Parliamentarian of the United States Senate
|This article is part of a series on the|
|United States Senate|
|History of the United States Senate|
|Politics and procedure|
As the Presiding Officer of the Senate may not be fully aware of the parliamentary situation currently facing the Senate, a parliamentary staff sits second from the left on the Senate dais to advise the Presiding Officer on how to respond to inquiries and motions from Senators. The role of the parliamentary staff is advisory, and the Presiding Officer may overrule the advice of the parliamentarian. In practice this is rare, and the most recent example of a Vice President (as President of the Senate) overruling the parliamentarian was Nelson Rockefeller in 1975.
An important role of the parliamentarian is to decide what can and cannot be done under the Senate's Reconciliation process under the provisions of the Byrd Rule. These rulings are important because they allow certain bills to be approved by a simple majority, instead of the sixty votes needed to end debate and block a filibuster. A meeting to screen a draft bill by the Parliamentarian Office staff in the presence of Republican and Democratic staff is sometimes informally termed a Byrd Bath.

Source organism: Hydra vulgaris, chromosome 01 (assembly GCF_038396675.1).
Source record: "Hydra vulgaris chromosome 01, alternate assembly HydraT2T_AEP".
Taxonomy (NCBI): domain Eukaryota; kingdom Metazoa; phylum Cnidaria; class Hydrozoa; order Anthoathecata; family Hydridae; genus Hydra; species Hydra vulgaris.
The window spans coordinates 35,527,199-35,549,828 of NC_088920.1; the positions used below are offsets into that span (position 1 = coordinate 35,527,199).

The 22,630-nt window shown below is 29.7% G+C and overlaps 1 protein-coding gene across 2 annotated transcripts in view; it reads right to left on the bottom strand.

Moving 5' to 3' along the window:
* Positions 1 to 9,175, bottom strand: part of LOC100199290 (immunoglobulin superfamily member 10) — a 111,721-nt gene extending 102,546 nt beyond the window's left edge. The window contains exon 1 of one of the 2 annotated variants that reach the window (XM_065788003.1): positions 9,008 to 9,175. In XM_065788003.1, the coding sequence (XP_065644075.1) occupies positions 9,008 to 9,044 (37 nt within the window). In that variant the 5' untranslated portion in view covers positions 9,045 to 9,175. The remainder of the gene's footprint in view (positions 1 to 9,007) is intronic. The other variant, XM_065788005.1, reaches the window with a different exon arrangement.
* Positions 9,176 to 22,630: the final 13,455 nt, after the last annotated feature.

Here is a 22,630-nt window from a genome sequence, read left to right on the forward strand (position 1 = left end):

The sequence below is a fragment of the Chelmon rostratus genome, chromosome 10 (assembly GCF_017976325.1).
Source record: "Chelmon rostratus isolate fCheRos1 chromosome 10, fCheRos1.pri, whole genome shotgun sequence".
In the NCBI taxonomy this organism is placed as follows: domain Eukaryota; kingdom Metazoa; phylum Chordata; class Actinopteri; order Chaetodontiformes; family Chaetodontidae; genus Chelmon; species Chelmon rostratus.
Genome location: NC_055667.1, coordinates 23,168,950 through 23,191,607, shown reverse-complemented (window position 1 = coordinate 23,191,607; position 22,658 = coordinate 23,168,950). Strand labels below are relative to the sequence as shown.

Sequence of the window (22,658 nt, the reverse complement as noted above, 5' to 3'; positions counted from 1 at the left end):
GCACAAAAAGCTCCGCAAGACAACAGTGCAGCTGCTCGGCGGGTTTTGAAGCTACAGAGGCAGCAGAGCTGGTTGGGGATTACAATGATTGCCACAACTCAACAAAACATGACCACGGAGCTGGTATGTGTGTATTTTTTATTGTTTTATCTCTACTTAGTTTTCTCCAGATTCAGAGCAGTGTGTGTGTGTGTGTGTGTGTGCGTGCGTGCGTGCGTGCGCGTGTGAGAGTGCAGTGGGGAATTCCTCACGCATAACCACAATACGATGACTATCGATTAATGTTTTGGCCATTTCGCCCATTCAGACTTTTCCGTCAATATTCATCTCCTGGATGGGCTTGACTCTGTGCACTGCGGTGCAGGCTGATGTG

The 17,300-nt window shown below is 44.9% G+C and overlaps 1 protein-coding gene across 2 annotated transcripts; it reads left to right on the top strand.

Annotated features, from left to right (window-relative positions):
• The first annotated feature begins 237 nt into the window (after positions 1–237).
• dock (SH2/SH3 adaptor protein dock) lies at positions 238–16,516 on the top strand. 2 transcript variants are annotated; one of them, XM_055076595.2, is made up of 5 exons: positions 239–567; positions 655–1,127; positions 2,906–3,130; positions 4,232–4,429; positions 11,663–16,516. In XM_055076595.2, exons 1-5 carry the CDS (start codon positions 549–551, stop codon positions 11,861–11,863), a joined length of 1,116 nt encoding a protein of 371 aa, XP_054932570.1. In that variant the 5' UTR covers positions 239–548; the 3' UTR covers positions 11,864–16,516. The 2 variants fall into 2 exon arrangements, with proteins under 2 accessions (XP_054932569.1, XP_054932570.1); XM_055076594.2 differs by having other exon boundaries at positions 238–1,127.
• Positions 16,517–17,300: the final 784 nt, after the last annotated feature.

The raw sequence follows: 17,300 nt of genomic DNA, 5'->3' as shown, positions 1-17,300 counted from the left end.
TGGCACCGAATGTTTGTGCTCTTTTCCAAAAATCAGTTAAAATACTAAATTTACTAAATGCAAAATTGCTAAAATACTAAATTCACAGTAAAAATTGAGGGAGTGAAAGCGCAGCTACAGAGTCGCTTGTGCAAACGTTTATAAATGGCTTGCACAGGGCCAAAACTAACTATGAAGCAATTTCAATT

The office also refers bills to the appropriate committees on behalf of the Senate's Presiding Officer, and referees efforts by the ruling party to change the Senate rules by rulings from the chair. The parliamentarian is appointed by and serves at the pleasure of the Senate Majority Leader. Traditionally, the parliamentarian is chosen from senior staff in the parliamentarian office, which helps ensure consistency in the application of the Senate's complex rules. The last two parliamentarians have served under both Republican and Democratic Senate rule.
- Young, Jeffrey (February 16, 2010). "Healthcare reform and reconciliation a bad mix, ex-parliamentarian says". The Hill. Retrieved March 23, 2017.
- Bolton, Alexander (January 31, 2012). "After nearly 20 years, Senate parliamentarian Alan Frumin to retire". The Hill. Retrieved March 23, 2017.
- Brudnick, Ida A. (July 14, 2016). "Congressional Salaries and Allowances: In Brief" (PDF). Congressional Research Service. Retrieved July 27, 2017.
- Gold, Martin (2008). Senate procedure and practice. Rowman & Littlefield. p. 11. ISBN 978-0-7425-6305-6.
- Heitshusen, Valerie. "Parliamentarian_of_the_United_States_Senate" (PDF). Congressional Research Service. Congressional Research Service. Retrieved 30 May 2017.
- Rogers, David (February 6, 2012). "Elizabeth MacDonough is Senate's first female parliamentarian". Politico. Retrieved April 12, 2014.
- The Office of the Parliamentarian in the House and Senate Congressional Research Service